Faculty & Staff
Edward L. Shaughnessy, Ph.D.
Lorraine J. and Herrlee G. Creel Distinguished Service Professor in Early Chinese Studies and Department Chair, East Asian Languages and Civilizations and the College; Director of the Creel Center for Chinese Paleography.
Teaching/Research Interests (中文):
I am interested generally in the cultural and literary history of the Zhou period, and am committed especially to the study of its archaeologically recovered textual materials, from oracle-bone and bronze inscriptions through the bamboo-strip manuscripts that have been unearthed in such breathtaking profusion in the last two decades. At the same time, I remain fascinated with the received literary tradition of the period, especially the three classics: Zhou Yi, Shang shu and Shi jing. Indeed, I find it most rewarding when it proves possible to use these two types of texts to explicate each other.
Within this general scholarly agenda, I have resolutely maintained two focal points: bronze inscriptions and the Zhou Yi, both of which reached their full maturity toward the end of the Western Zhou period (1045-771 B.C.). I am presently completing a monographic study to be entitled “The Changes Unearthed,” a survey of recently excavated manuscripts of or relating to the Yi jing. I hope in the near future to turn my attention to an analytic dictionary of the language of Western Zhou bronze inscriptions, and in the long term to prepare a comprehensive history of the Western Zhou period.
In addition to these individual research projects, under the auspices of the Creel Center for Chinese Paleography I am also collaborating with my colleague Don Harper as well as other colleagues at other institutions both in the United States and in China and Taiwan, to produce a synoptic overview of the manuscript culture of ancient China.
Chinese Wisdom: Philosophical Insights from Confucius, Mencius, Laozi, Zhuangzi and Other Masters. London: Duncan Baird Publishers, 2010; American edition entitled Confucian & Taoist Wisdom: Philosophical Insights from Confucius, Mencius, Laozi, Zhuangzi and Other Masters.
"Xing’ yu ‘Xiang’: Jian lun zhanbu he shige de guanxi ji qi dui Shi jing he Zhou Yi de xingcheng zhi yingxiang" “興”與“象”: 簡論占卜和詩歌的關係及其對《詩經》 和《周易》的形成之影響 (‘Arousal’ and ‘Image’: A simple discussion of the relationship between divination and song and of its influence on the formation of the Classic of Poetry and the Zhou Changes), Luojia jiangtan 珞珈講壇 (Luojia Forum) 6 (2011): 71-89.
"Fuyang Han jian Zhou Yi jiance xingzhi ji shuxie geshi zhi lice" 阜陽漢簡《周易》簡册形制及書寫格式之蠡測 (Estimating the nature and written form of the Fuyang Zhou Changes bamboo strips), Jianbo 簡帛 (Bamboo and silk) 6 (2011): forthcoming.
"Cong Zuoce Wu he zai kan Zhou Mu Wang zai wei nianshu ji niandai wenti" 從作冊吳盉再看周穆王在位年數及年代問題 (From the Zuoce Wu he looking once again at the length of reign and dates of King Mu of Zhou), in Zhu Fenghan 朱鳳瀚 ed., Xinchu jinwen yu Xi Zhou lishi 新出金文與西周歷史 (Newly appearing bronze inscriptions and Western Zhou history) (Shanghai: Shanghai Guji chubanshe, 2011), pp. 71-78.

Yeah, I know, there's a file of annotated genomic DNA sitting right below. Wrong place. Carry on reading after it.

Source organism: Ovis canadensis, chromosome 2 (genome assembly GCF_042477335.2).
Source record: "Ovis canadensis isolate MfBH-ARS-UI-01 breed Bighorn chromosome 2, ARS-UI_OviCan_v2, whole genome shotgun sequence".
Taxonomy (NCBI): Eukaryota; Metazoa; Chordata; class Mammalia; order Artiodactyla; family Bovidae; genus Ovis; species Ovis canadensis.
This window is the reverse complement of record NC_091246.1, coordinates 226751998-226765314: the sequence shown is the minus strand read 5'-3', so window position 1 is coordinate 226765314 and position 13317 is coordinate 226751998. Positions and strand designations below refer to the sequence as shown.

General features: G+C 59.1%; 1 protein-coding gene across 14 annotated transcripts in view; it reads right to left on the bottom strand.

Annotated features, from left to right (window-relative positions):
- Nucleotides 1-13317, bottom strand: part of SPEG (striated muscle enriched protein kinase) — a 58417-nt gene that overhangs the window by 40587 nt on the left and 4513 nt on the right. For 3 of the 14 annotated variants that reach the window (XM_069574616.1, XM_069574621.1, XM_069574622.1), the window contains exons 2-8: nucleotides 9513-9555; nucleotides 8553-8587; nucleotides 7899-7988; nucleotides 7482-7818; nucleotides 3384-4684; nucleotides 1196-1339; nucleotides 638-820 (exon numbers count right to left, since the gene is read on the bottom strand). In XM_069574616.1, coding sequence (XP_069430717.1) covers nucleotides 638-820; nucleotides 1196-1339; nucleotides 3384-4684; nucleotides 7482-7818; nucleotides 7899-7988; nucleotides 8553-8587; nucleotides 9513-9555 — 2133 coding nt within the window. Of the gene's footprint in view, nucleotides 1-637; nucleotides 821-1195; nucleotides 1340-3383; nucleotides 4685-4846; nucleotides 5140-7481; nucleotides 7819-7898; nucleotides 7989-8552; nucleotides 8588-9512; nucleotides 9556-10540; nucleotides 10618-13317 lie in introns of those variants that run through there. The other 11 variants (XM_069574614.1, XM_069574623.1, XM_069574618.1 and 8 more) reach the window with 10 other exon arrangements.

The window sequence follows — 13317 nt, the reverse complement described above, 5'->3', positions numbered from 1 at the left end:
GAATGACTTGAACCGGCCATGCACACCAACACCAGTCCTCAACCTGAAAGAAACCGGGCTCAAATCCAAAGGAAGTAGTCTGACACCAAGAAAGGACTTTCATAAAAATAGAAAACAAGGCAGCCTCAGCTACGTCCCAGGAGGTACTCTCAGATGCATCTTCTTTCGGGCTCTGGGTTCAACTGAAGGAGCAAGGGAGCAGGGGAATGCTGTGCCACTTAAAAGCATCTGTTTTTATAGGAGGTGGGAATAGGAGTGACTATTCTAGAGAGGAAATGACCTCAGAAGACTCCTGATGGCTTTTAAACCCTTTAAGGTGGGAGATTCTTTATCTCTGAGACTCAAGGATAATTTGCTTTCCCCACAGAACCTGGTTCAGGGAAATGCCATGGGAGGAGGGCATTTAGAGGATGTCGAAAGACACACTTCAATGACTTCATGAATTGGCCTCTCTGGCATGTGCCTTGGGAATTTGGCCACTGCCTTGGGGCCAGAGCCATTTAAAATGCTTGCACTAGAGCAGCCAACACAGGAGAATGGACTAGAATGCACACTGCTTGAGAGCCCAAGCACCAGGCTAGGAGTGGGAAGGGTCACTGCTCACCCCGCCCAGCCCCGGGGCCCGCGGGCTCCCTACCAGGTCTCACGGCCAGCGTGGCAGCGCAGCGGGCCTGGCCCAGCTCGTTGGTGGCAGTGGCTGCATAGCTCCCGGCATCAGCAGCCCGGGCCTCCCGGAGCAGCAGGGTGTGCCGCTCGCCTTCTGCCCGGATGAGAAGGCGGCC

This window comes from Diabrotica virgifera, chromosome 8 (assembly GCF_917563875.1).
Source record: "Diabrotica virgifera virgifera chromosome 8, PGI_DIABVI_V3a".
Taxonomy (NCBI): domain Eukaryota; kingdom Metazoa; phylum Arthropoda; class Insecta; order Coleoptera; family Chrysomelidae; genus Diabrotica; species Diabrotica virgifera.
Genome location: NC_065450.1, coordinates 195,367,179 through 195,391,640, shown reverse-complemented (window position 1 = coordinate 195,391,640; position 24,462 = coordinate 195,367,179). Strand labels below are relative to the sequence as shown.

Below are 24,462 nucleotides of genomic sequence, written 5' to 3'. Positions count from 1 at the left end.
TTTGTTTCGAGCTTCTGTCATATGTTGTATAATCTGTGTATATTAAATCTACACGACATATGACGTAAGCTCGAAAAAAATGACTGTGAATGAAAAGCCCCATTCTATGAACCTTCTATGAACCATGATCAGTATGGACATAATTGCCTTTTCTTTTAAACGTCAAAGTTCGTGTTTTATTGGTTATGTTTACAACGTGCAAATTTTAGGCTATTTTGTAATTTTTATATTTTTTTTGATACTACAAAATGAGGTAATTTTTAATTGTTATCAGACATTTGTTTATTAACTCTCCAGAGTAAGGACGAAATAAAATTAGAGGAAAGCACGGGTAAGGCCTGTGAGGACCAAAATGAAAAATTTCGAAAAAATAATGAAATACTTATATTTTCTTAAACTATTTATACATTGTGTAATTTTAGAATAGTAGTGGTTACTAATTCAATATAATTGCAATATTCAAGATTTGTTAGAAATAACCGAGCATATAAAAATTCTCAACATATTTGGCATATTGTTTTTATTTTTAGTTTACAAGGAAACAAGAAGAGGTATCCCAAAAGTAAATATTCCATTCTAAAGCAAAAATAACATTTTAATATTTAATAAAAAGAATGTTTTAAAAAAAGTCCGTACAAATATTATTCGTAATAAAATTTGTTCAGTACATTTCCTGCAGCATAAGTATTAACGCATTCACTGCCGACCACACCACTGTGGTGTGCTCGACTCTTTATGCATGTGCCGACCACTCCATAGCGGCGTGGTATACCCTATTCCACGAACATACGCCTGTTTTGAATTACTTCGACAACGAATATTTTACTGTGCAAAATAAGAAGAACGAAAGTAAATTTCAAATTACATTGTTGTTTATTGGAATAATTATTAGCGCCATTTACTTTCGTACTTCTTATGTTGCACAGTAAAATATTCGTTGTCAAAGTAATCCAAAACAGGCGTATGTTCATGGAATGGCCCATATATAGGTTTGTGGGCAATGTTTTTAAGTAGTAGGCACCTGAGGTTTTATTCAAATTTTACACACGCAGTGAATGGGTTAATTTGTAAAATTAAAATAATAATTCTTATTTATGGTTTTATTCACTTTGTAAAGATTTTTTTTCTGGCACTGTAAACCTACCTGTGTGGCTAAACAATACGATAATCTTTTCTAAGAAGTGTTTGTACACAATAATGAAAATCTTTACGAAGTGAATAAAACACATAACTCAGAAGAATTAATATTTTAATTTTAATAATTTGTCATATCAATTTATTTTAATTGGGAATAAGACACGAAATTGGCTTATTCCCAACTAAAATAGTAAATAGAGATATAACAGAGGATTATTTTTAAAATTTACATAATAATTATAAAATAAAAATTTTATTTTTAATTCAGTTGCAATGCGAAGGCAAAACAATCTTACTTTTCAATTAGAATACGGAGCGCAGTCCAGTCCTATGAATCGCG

"History and Inscriptions, China," in The Oxford History of Historical Writing, Volume 1: Beginnings to AD 600, General Editor Daniel Woolf, Volume Editors Andrew Feldherr and Grant Hardy (Oxford: Oxford University Press, 2011), pp. 371-93.
"Of Riddles and Recoveries: The Bamboo Annals, Ancient Chronology, and the Work of David Nivison." Journal of Chinese Studies 52 (2011): 269-90.
"Zhou Yi ‘Yuan heng li zhen’ xin jie: Jianlun Zhou dai xi zhen xiguan yu Zhou Yi gua yao ci de xingcheng"《周易》“元亨利貞”新解——兼論周代習貞習慣與《周易》卦爻辭的形成 (A new explanation of the phrase “Yuan heng li zhen” in the Zhou Changes: Together with a discussion of the practice of repeat divination in the Zhou period and the formation of the hexagram and line statements of the Zhou Changes), Zhou Yi yanjiu 周易研究 (Studies of the Zhou Changes) 2010.5: 3-15.
"You Meixian Shan shi jiazu tongqi zai lun Shanfu Ke tongqi de niandai: Fudai zai lun Jin Hou Su bianzhong de niandai" 由眉縣單氏家族銅器再論膳夫克銅器的年代:附帶再論晉侯蘇編鐘的年代 (A new discussion of the dates of the Shanfu Ke bronze vessels from the perspective of the Meixian Shan family bronzes: With an appended renewed discussion of the date of the Jin Hou Su bell set), in Zhongguo gudai qingtongqi guoji yantaohui lunwenji 中國古代青銅器國際研討會論文集, ed. Shanghai bowuguan and Xianggang Zhongwen daxue Wenwuguan (N.p., 2010), pp. 165-78.
"The Beginnings of Writing in China," in Visible Language: Inventions of Writing in the Ancient Middle East and Beyond (Chicago: The Oriental Institute, 2010), pp. 215-24.
"Zai shuo Xici Qian zhuan zhi, Kun xi pi" 再說《繫辭》乾專直坤翕闢 (Once again on the Appended Statements’ Qian’s being curled and straight, Kun’s being closed and open), Wenshi 文史 91 (2010.2): 273-75.
"Arousing Images: The Poetry of Divination and the Divination of Poetry," in Divination and Interpretation of Signs in the Ancient World, ed. Amar Annus. Oriental Institute Seminars 6 (Chicago: The Oriental Institute of the University of Chicago, 2010), pp. 61-75.
"Cong chutu wenzi ziliao kan Zhou Yi de bianzuan" 從出土文字資料看《周易》的編纂 (Looking at the composition of the Zhou Changes on the basis of excavated written materials), in 2009 Zhou Yi jing zhuan wenxian xin quan 周易經傳文獻新詮 (2009 New hermeneutics on the Zhou Changes classic and commentary texts), ed. Zheng Jixiong 鄭吉雄 (Taipei: Taiwan daxue chuban zhongxin, 2010), 34-49.
- Shi Jing: The Classic of Poetry (Autumn 2009)
- Concentrators’ Seminar: Translating into/in/from East Asia (Winter 2010)
- Literary Chinese (Spring 2010)